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  • Mysteries of vernacular:

  • Dynamite,

  • an explosive consisting of nitroglycerin,

  • typically molded into sticks.

  • Dynamite, which coincidentally is closely related

  • to the word dynasty,

  • has as much to do with familial persuasion

  • as it does etymology.

  • Following in the footsteps of his inventor father,

  • Alfred Nobel took up engineering.

  • In 1850, he was exposed to the work of Ascanio Sobrero,

  • the chemist who invented nitroglycerin.

  • More powerful than gun powder

  • and extremely unpredictable,

  • this highly explosive liquid captivated Alfred.

  • Working closely with his father,

  • he began experimenting with nitroglycerin,

  • searching for a practical application for the compound.

  • After several explosions,

  • including one that killed Alfred's brother,

  • authorities banned nitroglycerin tests

  • within Stockholm city limits.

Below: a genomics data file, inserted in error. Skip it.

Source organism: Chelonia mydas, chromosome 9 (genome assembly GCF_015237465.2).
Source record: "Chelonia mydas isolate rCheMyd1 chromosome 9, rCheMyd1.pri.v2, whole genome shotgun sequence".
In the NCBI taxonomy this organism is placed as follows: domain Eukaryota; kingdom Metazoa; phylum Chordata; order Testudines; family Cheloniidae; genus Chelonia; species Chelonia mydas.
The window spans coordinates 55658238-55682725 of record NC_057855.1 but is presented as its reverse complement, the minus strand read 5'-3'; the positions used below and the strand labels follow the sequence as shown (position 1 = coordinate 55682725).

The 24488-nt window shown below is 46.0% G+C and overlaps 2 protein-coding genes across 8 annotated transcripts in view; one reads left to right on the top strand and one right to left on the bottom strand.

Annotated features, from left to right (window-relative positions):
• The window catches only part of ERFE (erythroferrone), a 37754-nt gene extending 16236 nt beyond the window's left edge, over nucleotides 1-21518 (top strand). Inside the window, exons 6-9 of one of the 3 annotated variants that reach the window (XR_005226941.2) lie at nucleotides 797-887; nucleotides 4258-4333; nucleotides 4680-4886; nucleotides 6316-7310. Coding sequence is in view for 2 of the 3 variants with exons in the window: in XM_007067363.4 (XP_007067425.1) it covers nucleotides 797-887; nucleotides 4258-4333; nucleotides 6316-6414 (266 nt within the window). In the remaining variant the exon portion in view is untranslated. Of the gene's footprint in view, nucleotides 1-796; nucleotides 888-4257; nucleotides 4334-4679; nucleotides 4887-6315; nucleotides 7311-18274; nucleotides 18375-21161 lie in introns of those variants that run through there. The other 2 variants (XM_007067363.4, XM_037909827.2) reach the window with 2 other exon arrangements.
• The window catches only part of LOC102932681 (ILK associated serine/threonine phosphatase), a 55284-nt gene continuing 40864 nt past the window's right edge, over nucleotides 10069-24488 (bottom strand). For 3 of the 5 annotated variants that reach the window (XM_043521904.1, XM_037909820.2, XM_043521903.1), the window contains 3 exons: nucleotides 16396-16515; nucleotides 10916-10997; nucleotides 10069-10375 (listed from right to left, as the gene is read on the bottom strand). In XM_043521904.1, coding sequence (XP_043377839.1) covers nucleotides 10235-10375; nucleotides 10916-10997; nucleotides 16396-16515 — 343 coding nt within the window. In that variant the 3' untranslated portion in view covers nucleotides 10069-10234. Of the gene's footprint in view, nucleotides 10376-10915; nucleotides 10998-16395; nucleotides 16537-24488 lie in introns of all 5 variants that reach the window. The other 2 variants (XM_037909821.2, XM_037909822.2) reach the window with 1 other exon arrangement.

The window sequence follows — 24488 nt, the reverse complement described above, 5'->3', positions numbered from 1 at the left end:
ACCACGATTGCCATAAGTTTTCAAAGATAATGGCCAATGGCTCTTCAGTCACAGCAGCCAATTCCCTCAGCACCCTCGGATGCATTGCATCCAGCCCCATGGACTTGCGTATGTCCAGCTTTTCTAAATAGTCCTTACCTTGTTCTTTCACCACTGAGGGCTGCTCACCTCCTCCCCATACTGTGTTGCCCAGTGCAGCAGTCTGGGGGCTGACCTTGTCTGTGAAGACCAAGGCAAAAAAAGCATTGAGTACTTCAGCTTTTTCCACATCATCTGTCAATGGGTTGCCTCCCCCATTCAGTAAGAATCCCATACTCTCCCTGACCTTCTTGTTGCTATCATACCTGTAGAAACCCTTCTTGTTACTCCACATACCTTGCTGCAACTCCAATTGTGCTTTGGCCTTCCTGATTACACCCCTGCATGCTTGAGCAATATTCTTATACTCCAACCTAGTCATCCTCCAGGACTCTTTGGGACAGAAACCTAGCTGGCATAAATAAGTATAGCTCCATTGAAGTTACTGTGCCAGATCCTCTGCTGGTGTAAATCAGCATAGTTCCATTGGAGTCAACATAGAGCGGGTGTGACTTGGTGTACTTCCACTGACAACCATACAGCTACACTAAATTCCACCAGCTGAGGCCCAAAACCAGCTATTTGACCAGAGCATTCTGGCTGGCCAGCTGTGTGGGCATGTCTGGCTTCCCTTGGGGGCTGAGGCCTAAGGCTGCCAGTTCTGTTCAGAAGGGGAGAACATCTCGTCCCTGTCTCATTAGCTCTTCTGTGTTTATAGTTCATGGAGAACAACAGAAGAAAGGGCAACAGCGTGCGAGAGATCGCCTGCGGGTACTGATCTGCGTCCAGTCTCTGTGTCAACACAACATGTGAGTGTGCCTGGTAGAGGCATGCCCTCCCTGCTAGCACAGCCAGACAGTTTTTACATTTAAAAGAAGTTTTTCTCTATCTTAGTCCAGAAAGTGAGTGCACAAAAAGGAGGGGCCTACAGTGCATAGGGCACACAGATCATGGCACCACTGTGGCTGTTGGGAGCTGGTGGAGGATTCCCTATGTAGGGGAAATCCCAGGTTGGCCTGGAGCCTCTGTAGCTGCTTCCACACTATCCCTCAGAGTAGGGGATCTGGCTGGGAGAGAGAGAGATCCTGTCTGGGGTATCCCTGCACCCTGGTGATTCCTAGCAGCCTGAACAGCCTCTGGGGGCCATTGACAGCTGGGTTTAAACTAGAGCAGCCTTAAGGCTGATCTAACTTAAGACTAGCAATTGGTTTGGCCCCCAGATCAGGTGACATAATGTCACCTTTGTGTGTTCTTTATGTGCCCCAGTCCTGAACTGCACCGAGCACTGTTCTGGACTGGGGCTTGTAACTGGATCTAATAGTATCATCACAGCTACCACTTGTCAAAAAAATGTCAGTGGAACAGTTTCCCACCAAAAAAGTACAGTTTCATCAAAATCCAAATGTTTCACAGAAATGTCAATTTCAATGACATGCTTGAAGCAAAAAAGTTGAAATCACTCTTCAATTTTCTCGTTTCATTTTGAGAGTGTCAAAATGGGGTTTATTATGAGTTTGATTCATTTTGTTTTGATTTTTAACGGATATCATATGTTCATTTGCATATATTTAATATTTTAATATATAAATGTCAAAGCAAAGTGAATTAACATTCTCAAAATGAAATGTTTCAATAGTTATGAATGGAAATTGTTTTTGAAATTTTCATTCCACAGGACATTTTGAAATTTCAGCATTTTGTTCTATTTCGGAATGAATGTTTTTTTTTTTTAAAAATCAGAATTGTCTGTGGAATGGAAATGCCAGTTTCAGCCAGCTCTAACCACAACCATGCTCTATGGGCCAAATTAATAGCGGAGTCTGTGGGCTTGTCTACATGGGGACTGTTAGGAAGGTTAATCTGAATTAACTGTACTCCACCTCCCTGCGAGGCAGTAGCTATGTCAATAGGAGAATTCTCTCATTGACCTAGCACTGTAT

• Undeterred, Alfred moved his lab

  • and began experimenting with additives,

  • eventually finding one that transformed

  • the dangerous liquid into malleable paste,

  • easier to handle

  • and perfect for construction sites.

  • He named this material dynamite,

  • from the Greek dunamis,

  • meaning power,

  • and the common scientific suffix -ite.

  • Explosives made Alfred a very wealthy man.

  • And, in an effort to balance

  • the destruction caused by his invention,

  • he created an endowment

  • that would award Nobel Prizes

  • to authors,

  • scientists,

  • and advocates of world peace

  • for generations to come.

Mysteries of vernacular:

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B2 TED-Ed alfred dynamite experimenting explosive nobel

【TED-Ed】Mysteries of vernacular: Dynamite - Jessica Oreck and Rachael Teel

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    Bing-Je posted on 2013/12/13
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